Building Bridges for Reinforcing Polymers

Scientists reveal how a network of nanoparticles relates to the polymer's behavior, opening the pathway to designer polymers

Illustration of nanoparticle structure enlarge

This image illustrates how the network-like structure of nanoparticles (NP) is formed via polymer bridges (red) within a nanocomposite (PNC) (left). The zoomed-in image (right) shows that these bridges are composed of polymer chains bound to NP surfaces, serving as effectively permanent bonds. Image credit: ACS Nano 15 (7), 11501-11513 (2021).

The Science           

Scientists revealed how a network of nanoparticles tightly bonded by polymer bridges controls the mechanical properties of polymer nanocomposites (PNCs).

The Impact

Understanding the microscopic structural and dynamical features of the bridge network in polymers and how they relate to the polymer’s behavior, e.g., its toughness, can help guide polymer design for future applications, such as tires and wind turbine blades.


Scientists are interested in polymer nanocomposites (PNCs) because of their significantly improved material properties relative to native polymers. These rigid, yet flexible materials offer a wide variety of industrial applications such as car tires, sports equipment, water filtration, and solar cells. However, to design PNCs with the desired properties tailored to specific applications, researchers need to understand the origin of the property enhancement.

In this study, a team of scientists showed that nanoparticles within a model PNC form a springlike network connected by polymer chains. In collaboration with researchers at Oak Ridge National Laboratory, the team prepared the model PNC for this study. Once the sample was ready, the team used multiple research techniques to understand the structural and dynamical features of the network of bridges. Among these methods, the researchers used advanced x-ray characterization tools at the Coherent Hard X-ray Scattering (CHX) and the Complex Materials Scattering (CMS) beamlines to investigate the nature of the bonds. Both the CHX and CMS beamlines are part of an advanced suite of materials characterization tools at the National Synchrotron Light Source II (NSLS-II), a U. S. Department of Energy (DOE) Office of Science user facility located at DOE’s Brookhaven National Laboratory. The team also analyzed the overall mechanical properties of the sample using resources from the Center for Functional Nanomaterials, another DOE Office of Science user facility at Brookhaven National Laboratory. In addition to their experimental work, the team performed theoretical calculations based on a theory called dynamics mode-coupling theory to further understand the behavior of the material. This analysis agrees well with the experimental results.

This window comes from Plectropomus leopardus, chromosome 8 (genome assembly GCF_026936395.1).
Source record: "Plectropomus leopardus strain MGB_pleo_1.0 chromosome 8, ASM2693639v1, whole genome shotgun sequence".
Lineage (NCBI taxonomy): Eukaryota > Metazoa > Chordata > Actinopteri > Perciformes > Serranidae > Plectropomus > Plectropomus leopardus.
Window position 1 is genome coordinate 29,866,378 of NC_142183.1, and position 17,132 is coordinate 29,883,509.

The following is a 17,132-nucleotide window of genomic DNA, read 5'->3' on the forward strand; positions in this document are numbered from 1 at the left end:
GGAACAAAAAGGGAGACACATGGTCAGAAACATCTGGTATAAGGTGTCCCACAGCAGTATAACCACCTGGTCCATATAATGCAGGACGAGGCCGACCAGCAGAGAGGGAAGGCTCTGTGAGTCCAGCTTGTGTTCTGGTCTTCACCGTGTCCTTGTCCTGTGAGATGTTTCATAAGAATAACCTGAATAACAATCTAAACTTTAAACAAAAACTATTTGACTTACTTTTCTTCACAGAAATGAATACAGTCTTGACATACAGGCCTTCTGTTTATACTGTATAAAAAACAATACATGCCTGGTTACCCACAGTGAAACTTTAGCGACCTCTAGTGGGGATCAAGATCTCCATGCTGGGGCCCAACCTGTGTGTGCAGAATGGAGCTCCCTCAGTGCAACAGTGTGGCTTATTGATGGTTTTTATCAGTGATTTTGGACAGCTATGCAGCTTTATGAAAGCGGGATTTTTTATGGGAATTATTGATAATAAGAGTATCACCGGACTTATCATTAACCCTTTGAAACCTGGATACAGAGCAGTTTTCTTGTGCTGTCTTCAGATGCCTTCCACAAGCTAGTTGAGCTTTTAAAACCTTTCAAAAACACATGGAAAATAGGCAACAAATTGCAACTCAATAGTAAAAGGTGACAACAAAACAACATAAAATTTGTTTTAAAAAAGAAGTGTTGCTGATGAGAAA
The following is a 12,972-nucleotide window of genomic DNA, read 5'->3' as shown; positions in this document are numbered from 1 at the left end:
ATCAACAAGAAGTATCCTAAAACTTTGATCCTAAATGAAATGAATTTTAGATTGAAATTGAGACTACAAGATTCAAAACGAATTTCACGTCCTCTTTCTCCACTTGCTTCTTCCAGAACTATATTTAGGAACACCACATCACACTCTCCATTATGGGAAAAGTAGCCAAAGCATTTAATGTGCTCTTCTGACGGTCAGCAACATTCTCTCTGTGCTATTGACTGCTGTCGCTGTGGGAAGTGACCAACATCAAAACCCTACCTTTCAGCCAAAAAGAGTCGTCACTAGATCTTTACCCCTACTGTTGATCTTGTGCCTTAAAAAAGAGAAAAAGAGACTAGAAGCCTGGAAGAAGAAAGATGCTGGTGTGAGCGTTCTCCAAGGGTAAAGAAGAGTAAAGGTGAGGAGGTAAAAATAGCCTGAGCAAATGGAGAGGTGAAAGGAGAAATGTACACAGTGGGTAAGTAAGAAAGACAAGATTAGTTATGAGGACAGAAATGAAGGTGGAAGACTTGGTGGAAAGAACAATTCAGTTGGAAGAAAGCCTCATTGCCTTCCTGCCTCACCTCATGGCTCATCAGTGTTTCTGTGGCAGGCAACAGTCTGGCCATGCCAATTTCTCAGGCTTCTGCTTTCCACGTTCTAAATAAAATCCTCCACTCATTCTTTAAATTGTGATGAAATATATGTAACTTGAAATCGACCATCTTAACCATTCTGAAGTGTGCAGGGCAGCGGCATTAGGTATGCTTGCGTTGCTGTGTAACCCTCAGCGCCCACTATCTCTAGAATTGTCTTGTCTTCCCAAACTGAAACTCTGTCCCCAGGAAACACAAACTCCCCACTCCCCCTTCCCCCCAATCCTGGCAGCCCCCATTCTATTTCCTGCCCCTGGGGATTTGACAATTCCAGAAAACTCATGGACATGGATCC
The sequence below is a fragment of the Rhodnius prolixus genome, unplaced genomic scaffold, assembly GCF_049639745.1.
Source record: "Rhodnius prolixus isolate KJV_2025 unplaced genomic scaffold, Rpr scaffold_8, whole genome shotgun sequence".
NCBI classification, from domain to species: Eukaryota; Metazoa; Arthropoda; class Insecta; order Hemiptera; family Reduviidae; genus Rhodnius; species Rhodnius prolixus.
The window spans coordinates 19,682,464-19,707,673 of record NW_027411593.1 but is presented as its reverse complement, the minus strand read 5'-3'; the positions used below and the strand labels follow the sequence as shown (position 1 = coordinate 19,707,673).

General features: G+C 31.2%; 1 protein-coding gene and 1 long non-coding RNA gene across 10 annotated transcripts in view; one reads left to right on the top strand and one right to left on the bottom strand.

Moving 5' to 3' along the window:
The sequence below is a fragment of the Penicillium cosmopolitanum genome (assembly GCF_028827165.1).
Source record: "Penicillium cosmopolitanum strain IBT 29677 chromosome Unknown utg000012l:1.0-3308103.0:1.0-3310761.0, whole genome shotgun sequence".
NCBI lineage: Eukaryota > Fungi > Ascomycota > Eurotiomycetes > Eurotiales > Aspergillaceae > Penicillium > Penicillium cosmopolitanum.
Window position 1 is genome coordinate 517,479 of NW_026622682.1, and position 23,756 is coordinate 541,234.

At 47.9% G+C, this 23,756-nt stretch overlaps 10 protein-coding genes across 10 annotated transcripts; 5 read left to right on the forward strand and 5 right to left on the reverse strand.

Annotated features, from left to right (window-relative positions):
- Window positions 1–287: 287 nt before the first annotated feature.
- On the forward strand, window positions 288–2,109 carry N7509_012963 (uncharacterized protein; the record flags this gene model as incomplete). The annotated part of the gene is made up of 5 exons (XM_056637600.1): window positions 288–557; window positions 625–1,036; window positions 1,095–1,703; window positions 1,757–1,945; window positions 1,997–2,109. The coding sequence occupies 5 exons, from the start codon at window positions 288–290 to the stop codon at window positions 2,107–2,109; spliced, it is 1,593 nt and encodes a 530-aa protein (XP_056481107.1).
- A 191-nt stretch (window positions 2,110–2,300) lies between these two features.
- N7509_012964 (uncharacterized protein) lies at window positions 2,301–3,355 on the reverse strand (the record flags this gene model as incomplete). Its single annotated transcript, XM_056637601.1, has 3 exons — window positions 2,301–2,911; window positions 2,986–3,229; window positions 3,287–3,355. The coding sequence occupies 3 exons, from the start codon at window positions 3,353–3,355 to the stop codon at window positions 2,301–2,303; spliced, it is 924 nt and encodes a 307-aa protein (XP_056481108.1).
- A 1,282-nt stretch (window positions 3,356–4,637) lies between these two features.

According to the researchers, this study revealed crucial aspects of the key structural and dynamical features of a nanoparticle network connected by these bridges. They also identified some outstanding challenges for the theoretical understanding of these complex materials.

Download the research summary slide


Alexei P. Sokolov
Oak Ridge National Laboratory

Kenneth S. Schweizer
University of Illinois

Tadanori Koga
Stony Brook University


Benjamin M. Yavitt, Daniel Salatto, Yuxing Zhou, Zhixing Huang, Maya Endoh, Lutz Wiegart, Vera Bocharova, Alexander E. Ribbe, Alexei P. Sokolov, Kenneth S. Schweizer, Tadanori Koga. Collective Nanoparticle Dynamics Associated with Bridging Network Formation in Model Polymer NanocompositesACS Nano 15 (7), 11501-11513 (2021). DOI: 10.1021/acsnano.1c01283


The Donors of the American Chemical Society Petroleum Research Fund is acknowledged for support of this research (T.K.). T.K. also acknowledges partial financial support from Henkel Corporation and Brookhaven National Laboratory and National Science Foundation (NSF DGE 1922639). Y.Z., V.B., A.P.S., and K.S.S. acknowledge support for samples preparation, data analysis, and theory development by the U.S. Department of Energy, Office of Science, Basic Energy Sciences, Materials Sciences and Engineering Division. This work used resources from the Center for Functional Nanomaterials and the National Synchrotron Light Source II (Beamlines 11-ID and 11-BM), which are U.S. DOE Office of Science Facilities, at Brookhaven National Laboratory under contract no. DE- SC0012704.

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